Bonds recently told the media that he is “working out” and “training,” in hopes of playing for some team this season. With recent notification that prosecutors must revise their perjury indictment against him, Bonds for the moment is free from any legal conflicts. In addition, Bonds is relatively healthy, not to mention just 65 hits shy of the 3,000 milestone.
So what’s going on here? Read more, after the jump.
Ed. note: The Asia Chronicles column is authored by Kinney Recruiting. Kinney has made more placements of U.S. associates, counsels and partners in Asia than any other recruiting firm in each of the past seven years. You can reach them by email: firstname.lastname@example.org.
It’s that time of year again when JDs are starting to apply for 2L summer jobs and 2L summers are deciding which practice area to focus on.
For those JDs with an interest in potentially lateraling to or transferring to Asia in the future, please feel free to reach out to Kinney for advice on firm choices, interviewing and practice choices, relating to future marketability in Asia, or for a general discussion on your particular Asia markets of interest. This is of course a free of cost service for those who some years in the future may be our future industry contacts or perhaps even clients.
For some years now Kinney’s Asia head, Evan Jowers, has been formally advising Harvard Law students with such questions, as the Asia expert in Harvard Law’s “Ask The Experts Market Program” each summer and fall, with podcasts and scheduled phone calls. This has been an enjoyable and productive experience for all involved.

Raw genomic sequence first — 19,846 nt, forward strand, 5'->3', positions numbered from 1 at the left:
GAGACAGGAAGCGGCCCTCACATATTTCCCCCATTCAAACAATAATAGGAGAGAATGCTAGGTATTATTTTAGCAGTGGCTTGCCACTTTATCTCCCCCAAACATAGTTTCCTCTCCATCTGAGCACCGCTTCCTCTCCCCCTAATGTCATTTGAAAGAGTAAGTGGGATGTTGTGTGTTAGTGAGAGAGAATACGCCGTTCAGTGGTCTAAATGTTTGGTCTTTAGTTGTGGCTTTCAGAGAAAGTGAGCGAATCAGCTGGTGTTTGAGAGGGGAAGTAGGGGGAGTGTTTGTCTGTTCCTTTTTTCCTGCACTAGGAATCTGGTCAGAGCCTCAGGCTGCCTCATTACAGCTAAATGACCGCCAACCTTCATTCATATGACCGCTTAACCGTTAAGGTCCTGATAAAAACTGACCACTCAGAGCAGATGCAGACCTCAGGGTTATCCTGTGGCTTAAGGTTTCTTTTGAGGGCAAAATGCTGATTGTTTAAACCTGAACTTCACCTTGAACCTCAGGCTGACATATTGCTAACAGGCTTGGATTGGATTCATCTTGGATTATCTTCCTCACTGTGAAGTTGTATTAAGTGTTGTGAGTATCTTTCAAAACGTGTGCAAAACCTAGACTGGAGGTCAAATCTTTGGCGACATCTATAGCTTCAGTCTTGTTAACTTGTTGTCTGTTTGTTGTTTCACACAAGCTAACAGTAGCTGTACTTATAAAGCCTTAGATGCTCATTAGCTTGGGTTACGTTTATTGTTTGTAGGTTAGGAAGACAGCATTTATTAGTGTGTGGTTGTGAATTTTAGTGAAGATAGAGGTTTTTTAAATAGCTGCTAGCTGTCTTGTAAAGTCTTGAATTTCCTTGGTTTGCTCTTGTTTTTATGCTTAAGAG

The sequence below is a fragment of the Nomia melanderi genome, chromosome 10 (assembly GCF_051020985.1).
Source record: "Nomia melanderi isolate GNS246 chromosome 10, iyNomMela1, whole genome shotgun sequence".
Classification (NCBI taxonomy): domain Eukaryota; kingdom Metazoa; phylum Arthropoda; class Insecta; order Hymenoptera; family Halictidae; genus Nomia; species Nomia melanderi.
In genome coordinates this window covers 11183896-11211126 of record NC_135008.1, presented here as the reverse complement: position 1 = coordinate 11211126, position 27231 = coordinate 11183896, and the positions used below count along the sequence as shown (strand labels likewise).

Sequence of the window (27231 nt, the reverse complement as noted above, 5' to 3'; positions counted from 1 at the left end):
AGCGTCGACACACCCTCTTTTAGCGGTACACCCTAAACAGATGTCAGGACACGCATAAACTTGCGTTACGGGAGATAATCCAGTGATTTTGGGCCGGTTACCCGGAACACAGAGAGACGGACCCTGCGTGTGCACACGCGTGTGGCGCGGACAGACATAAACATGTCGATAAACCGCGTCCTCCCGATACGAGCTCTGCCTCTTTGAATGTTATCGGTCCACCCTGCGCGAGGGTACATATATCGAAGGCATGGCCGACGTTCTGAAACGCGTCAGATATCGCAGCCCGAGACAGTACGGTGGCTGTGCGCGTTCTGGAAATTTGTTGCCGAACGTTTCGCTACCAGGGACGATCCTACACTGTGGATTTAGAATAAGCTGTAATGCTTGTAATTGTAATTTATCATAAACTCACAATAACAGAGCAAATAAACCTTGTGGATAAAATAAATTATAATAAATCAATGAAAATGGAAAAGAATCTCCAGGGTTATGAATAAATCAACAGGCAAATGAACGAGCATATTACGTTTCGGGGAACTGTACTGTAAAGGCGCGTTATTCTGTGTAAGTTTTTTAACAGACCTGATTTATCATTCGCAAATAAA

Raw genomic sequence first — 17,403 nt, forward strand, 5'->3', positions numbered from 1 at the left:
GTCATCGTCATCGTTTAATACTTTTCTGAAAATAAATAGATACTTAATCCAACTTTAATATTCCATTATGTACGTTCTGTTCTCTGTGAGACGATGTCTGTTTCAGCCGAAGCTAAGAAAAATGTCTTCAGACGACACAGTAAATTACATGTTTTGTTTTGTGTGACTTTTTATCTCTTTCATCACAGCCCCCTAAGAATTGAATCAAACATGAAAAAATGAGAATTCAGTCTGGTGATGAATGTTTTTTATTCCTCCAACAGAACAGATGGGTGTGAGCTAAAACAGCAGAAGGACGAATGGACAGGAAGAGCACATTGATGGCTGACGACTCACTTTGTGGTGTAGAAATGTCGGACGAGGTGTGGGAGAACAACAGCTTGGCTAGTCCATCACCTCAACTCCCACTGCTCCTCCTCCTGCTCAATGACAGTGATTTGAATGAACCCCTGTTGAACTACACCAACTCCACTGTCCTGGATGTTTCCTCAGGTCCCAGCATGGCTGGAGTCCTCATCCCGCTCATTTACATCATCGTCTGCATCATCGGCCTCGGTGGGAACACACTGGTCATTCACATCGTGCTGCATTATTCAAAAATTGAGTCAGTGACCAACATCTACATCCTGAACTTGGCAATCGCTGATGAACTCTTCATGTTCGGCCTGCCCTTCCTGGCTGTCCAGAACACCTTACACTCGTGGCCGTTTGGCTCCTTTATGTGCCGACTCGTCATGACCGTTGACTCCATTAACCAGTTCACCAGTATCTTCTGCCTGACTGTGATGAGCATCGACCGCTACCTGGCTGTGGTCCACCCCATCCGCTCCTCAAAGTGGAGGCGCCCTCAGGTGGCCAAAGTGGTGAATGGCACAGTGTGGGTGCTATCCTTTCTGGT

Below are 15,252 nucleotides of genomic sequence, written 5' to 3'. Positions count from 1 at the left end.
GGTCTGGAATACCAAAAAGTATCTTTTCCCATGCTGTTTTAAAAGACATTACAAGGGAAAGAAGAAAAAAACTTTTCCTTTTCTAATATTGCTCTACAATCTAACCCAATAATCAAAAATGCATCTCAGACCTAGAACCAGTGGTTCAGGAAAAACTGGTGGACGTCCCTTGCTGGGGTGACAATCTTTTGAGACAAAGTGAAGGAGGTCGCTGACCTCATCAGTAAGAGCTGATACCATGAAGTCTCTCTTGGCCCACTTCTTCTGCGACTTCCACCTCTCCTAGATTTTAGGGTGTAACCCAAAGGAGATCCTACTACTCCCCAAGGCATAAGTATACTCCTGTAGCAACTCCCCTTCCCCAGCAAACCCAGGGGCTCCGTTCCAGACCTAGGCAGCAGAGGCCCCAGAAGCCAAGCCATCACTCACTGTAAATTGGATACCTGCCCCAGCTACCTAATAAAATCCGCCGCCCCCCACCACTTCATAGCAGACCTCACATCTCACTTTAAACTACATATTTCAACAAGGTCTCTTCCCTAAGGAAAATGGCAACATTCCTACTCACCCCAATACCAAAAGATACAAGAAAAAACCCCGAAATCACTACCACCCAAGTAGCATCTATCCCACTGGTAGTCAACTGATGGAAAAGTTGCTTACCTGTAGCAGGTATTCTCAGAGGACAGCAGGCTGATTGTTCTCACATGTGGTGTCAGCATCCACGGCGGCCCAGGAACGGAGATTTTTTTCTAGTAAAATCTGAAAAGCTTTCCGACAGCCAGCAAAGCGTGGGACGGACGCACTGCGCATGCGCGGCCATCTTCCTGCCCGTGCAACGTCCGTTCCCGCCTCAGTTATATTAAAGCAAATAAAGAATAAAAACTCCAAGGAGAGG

Whether you’re fresh off the bar exam or hitting your stride after hanging a shingle a few years ago, one thing’s for certain: independent attorneys who start a solo or small-law practice live with a certain amount of stress.
Non-attorneys would think the stress comes from preparing for a big trial, deposing a hostile witness, or crafting the perfect contract for a picky client.
But that’s nothing compared to the constant, nagging, real-life kind, the kind you get from the day-to-day grind of being a law-abiding attorney.
Connecticut plaintiffs-side boutique litigation firm (12 lawyers) seeks full-time associate with 2-4 years litigation experience, top tier undergraduate and law school education. Journal or clerkship experience a plus; highest ethical standards and strong work ethic required. Familiarity with Connecticut state court legal practice is preferred, but not required.
The firm handles sophisticated, high-end cases for plaintiffs, including individuals and businesses with significant claims in a wide array of matters. Our cases often have important public policy implications, and are litigated in state and federal courts throughout Connecticut. Representative areas of practice include medical malpractice, catastrophic personal injury, business torts, deceptive trade practices and other complex commercial litigation, and products liability.
Additional information can be located on our website, at www.sgtlaw.com.